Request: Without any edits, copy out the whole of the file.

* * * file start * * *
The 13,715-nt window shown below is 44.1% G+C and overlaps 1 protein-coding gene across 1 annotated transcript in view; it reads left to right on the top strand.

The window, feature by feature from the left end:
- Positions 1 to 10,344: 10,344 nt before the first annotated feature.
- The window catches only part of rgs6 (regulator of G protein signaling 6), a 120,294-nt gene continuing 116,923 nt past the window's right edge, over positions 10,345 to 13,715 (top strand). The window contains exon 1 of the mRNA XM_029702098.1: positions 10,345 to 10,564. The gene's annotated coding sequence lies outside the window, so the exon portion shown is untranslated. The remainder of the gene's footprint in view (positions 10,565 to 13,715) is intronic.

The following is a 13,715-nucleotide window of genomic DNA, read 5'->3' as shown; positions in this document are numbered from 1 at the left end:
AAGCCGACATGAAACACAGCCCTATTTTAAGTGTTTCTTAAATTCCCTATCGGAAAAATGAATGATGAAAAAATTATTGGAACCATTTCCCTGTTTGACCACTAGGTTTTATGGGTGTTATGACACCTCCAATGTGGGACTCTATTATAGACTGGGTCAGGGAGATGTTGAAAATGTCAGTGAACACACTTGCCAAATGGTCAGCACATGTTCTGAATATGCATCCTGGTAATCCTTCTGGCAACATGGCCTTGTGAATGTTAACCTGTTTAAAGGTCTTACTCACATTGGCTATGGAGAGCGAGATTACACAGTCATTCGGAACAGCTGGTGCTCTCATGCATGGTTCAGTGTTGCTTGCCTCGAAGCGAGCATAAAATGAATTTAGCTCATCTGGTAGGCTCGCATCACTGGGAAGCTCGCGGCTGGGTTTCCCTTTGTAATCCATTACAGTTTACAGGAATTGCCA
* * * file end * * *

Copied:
The 13,715-nt window shown below is 44.1% G+C and overlaps 1 protein-coding gene across 1 annotated transcript in view; it reads left to right on the top strand.

The window, feature by feature from the left end:
- Positions 1 to 10,344: 10,344 nt before the first annotated feature.
- The window catches only part of rgs6 (regulator of G protein signaling 6), a 120,294-nt gene continuing 116,923 nt past the window's right edge, over positions 10,345 to 13,715 (top strand). The window contains exon 1 of the mRNA XM_029702098.1: positions 10,345 to 10,564. The gene's annotated coding sequence lies outside the window, so the exon portion shown is untranslated. The remainder of the gene's footprint in view (positions 10,565 to 13,715) is intronic.

The following is a 13,715-nucleotide window of genomic DNA, read 5'->3' as shown; positions in this document are numbered from 1 at the left end:
AAGCCGACATGAAACACAGCCCTATTTTAAGTGTTTCTTAAATTCCCTATCGGAAAAATGAATGATGAAAAAATTATTGGAACCATTTCCCTGTTTGACCACTAGGTTTTATGGGTGTTATGACACCTCCAATGTGGGACTCTATTATAGACTGGGTCAGGGAGATGTTGAAAATGTCAGTGAACACACTTGCCAAATGGTCAGCACATGTTCTGAATATGCATCCTGGTAATCCTTCTGGCAACATGGCCTTGTGAATGTTAACCTGTTTAAAGGTCTTACTCACATTGGCTATGGAGAGCGAGATTACACAGTCATTCGGAACAGCTGGTGCTCTCATGCATGGTTCAGTGTTGCTTGCCTCGAAGCGAGCATAAAATGAATTTAGCTCATCTGGTAGGCTCGCATCACTGGGAAGCTCGCGGCTGGGTTTCCCTTTGTAATCCATTACAGTTTACAGGAATTGCCA